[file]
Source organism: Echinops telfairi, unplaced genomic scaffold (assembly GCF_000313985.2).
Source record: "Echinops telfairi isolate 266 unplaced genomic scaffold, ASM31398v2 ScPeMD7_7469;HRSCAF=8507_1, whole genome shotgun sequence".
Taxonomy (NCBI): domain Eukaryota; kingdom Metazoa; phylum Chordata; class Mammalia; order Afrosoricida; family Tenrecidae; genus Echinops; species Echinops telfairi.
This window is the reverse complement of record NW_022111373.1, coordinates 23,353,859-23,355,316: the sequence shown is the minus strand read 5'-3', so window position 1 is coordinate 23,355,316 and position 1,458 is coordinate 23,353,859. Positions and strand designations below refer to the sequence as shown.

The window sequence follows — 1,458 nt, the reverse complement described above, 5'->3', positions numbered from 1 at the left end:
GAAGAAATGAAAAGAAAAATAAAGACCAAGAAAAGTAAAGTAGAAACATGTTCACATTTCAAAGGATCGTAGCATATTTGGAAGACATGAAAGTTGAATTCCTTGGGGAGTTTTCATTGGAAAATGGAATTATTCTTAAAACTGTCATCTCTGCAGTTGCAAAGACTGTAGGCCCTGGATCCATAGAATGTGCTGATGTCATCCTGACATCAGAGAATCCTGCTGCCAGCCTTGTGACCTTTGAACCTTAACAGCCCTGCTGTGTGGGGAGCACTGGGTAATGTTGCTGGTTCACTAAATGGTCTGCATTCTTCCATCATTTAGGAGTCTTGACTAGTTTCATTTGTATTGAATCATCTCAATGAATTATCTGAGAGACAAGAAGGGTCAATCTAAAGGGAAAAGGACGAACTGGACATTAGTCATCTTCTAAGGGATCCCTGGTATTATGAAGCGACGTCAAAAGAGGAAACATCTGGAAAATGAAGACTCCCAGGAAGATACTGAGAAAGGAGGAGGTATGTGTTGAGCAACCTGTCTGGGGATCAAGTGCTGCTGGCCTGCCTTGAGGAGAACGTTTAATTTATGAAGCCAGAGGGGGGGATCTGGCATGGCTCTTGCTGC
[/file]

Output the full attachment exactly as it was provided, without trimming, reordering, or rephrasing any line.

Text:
Source organism: Echinops telfairi, unplaced genomic scaffold (assembly GCF_000313985.2).
Source record: "Echinops telfairi isolate 266 unplaced genomic scaffold, ASM31398v2 ScPeMD7_7469;HRSCAF=8507_1, whole genome shotgun sequence".
Taxonomy (NCBI): domain Eukaryota; kingdom Metazoa; phylum Chordata; class Mammalia; order Afrosoricida; family Tenrecidae; genus Echinops; species Echinops telfairi.
This window is the reverse complement of record NW_022111373.1, coordinates 23,353,859-23,355,316: the sequence shown is the minus strand read 5'-3', so window position 1 is coordinate 23,355,316 and position 1,458 is coordinate 23,353,859. Positions and strand designations below refer to the sequence as shown.

The window sequence follows — 1,458 nt, the reverse complement described above, 5'->3', positions numbered from 1 at the left end:
GAAGAAATGAAAAGAAAAATAAAGACCAAGAAAAGTAAAGTAGAAACATGTTCACATTTCAAAGGATCGTAGCATATTTGGAAGACATGAAAGTTGAATTCCTTGGGGAGTTTTCATTGGAAAATGGAATTATTCTTAAAACTGTCATCTCTGCAGTTGCAAAGACTGTAGGCCCTGGATCCATAGAATGTGCTGATGTCATCCTGACATCAGAGAATCCTGCTGCCAGCCTTGTGACCTTTGAACCTTAACAGCCCTGCTGTGTGGGGAGCACTGGGTAATGTTGCTGGTTCACTAAATGGTCTGCATTCTTCCATCATTTAGGAGTCTTGACTAGTTTCATTTGTATTGAATCATCTCAATGAATTATCTGAGAGACAAGAAGGGTCAATCTAAAGGGAAAAGGACGAACTGGACATTAGTCATCTTCTAAGGGATCCCTGGTATTATGAAGCGACGTCAAAAGAGGAAACATCTGGAAAATGAAGACTCCCAGGAAGATACTGAGAAAGGAGGAGGTATGTGTTGAGCAACCTGTCTGGGGATCAAGTGCTGCTGGCCTGCCTTGAGGAGAACGTTTAATTTATGAAGCCAGAGGGGGGGATCTGGCATGGCTCTTGCTGC